Similarly, the notice clause in the Log Yard Agreement specifies how notice must be given in case of breach of specified paragraphs that are unique to "this Agreement." Moreover, the notice clause in the Log Yard Agreement requires that notice given pursuant to "this Agreement" be accomplished in a different manner than is described in the other agreements. If "this Agreement" means "the Log Supply Agreement," or worse, all four agreements, the reference becomes absurd.
In the same manner, the assignment clause in the Log Yard Agreement provides for transfers of interest pursuant to section 6(f) of "this Agreement." The words "this Agreement" must refer to the Log Yard Agreement only, because there is no section 6(f) in the other agreements.
In short, every reference to "this Agreement" in the Log Yard Agreement clearly and unambiguously refers to the Log Yard Agreement, and not to the other instruments executed the same day. To adopt defendant's proposed construction of the arbitration clause would require us to ignore that fact. It would require us either to construe "this Agreement" to refer to all four related contracts whenever the phrase appears in the Log Yard Agreement or to construe the same phrase to mean one thing on one paragraph and another thing in another paragraph. Neither alternative is reasonable.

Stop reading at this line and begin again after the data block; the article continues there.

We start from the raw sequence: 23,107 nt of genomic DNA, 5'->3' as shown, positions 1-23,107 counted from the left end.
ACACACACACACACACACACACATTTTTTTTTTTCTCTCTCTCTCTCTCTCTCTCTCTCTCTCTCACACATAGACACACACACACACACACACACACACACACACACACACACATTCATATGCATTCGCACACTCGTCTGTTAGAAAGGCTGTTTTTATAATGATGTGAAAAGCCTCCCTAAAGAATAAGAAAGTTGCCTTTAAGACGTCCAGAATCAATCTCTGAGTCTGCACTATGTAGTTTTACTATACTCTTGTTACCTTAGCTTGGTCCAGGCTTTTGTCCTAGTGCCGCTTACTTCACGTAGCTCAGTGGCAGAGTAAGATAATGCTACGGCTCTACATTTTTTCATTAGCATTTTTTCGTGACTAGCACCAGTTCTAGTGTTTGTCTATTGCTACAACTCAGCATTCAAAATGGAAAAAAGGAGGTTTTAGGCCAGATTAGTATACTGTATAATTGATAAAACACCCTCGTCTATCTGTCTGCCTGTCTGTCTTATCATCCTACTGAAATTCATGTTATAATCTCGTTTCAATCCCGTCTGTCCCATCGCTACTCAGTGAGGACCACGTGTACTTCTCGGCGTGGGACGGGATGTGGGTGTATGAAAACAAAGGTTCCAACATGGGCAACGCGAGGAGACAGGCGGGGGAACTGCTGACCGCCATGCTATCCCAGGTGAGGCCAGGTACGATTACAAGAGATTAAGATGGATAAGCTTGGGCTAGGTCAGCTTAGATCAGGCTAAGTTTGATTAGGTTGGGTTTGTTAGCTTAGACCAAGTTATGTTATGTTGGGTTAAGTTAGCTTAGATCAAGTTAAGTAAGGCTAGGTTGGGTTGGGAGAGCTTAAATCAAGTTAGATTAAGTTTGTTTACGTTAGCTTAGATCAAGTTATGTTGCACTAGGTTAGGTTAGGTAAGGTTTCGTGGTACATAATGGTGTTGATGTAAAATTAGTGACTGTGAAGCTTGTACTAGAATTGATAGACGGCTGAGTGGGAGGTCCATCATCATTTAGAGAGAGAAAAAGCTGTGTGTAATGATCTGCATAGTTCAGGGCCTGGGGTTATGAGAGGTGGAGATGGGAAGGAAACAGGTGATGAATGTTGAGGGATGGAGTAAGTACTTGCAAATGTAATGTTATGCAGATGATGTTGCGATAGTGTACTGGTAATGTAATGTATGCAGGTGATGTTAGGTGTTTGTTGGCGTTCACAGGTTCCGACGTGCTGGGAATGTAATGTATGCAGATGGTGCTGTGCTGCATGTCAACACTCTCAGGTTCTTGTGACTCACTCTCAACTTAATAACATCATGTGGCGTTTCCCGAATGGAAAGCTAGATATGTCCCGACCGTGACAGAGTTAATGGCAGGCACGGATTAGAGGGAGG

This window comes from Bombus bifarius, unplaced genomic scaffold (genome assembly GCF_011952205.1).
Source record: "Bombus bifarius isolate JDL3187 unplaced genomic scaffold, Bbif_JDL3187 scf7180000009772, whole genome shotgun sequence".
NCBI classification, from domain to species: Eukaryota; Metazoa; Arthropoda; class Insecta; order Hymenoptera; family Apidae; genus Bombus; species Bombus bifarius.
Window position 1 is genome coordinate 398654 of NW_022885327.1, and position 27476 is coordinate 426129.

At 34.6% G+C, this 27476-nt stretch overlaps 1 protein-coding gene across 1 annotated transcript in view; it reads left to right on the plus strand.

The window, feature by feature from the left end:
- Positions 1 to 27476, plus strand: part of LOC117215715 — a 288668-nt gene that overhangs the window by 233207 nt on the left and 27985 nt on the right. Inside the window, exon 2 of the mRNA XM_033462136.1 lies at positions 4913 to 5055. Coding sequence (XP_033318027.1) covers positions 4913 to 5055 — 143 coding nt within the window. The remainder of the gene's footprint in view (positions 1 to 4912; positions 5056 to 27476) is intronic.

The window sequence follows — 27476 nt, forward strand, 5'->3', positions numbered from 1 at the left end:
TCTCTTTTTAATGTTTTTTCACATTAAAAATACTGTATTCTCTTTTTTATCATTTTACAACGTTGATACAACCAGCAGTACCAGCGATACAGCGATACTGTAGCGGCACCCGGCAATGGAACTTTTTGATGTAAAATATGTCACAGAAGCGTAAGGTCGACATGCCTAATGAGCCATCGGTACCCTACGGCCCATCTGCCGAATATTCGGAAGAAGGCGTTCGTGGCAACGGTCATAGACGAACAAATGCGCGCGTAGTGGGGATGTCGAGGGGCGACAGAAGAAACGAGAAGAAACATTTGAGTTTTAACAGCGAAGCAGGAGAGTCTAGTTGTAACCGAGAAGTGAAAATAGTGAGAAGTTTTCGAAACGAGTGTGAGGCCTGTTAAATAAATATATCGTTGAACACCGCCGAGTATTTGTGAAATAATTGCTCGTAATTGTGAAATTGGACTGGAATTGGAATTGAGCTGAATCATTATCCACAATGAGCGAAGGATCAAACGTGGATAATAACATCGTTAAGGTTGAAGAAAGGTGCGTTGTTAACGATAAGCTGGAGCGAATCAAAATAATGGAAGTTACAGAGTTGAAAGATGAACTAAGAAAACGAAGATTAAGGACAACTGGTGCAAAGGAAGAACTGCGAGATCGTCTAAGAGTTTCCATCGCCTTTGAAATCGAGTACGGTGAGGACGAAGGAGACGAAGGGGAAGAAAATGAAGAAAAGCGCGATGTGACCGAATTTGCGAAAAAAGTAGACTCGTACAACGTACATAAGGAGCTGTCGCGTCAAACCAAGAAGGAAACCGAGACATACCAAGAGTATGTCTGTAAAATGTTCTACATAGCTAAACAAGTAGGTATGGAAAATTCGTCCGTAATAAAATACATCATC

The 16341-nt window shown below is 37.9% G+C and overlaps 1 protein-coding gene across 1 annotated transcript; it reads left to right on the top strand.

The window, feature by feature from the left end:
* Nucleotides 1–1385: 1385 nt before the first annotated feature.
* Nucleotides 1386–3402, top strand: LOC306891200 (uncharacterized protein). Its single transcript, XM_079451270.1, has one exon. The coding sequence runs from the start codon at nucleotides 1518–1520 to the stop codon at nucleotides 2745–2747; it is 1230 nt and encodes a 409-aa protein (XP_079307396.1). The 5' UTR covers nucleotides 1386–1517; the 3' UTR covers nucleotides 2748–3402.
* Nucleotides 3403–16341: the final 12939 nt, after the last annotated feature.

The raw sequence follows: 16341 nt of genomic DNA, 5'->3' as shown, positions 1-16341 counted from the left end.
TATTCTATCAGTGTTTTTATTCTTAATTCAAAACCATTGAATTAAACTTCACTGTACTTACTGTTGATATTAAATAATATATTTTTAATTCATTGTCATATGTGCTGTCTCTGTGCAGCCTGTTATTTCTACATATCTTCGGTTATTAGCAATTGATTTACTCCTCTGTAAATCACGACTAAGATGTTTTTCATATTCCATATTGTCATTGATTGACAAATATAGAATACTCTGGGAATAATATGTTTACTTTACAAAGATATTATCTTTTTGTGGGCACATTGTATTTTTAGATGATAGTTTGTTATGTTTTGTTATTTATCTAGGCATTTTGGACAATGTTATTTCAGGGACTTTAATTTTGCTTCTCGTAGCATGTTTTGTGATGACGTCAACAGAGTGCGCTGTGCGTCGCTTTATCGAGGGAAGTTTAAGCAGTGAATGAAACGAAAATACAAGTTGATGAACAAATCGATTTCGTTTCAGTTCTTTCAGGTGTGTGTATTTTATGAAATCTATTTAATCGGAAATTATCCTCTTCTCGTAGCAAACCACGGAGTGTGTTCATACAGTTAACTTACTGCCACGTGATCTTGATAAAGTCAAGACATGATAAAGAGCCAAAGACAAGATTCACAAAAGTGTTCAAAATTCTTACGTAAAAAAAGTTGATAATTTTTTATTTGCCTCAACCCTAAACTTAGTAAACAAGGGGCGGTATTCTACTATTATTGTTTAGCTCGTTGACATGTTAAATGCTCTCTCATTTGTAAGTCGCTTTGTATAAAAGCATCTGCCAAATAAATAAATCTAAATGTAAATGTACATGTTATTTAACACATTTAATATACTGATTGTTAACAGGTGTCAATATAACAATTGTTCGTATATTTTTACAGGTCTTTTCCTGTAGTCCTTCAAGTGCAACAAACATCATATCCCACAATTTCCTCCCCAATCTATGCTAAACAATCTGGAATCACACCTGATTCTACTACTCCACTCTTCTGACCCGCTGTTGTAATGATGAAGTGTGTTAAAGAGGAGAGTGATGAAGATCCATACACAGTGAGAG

The majority posits an alternative theory for requiring arbitration in this case, albeit one that was not argued by the parties. According to the majority, even if the reference to "this Agreement" in the arbitration clause of the Log Yard Agreement refers only to that agreement, the parties' dispute in this case arises out of or relates to that agreement. The majority reasons that, although the complaint alleges only that defendant failed to pay amounts due under paragraph 5 of the Log Supply Agreement, one of the amounts due under paragraph 5 is defined by cross-reference to the Log Yard Agreement, and that makes plaintiff's dispute one "arising out of or relating to" the Log Yard Agreement. I have several problems with that reasoning.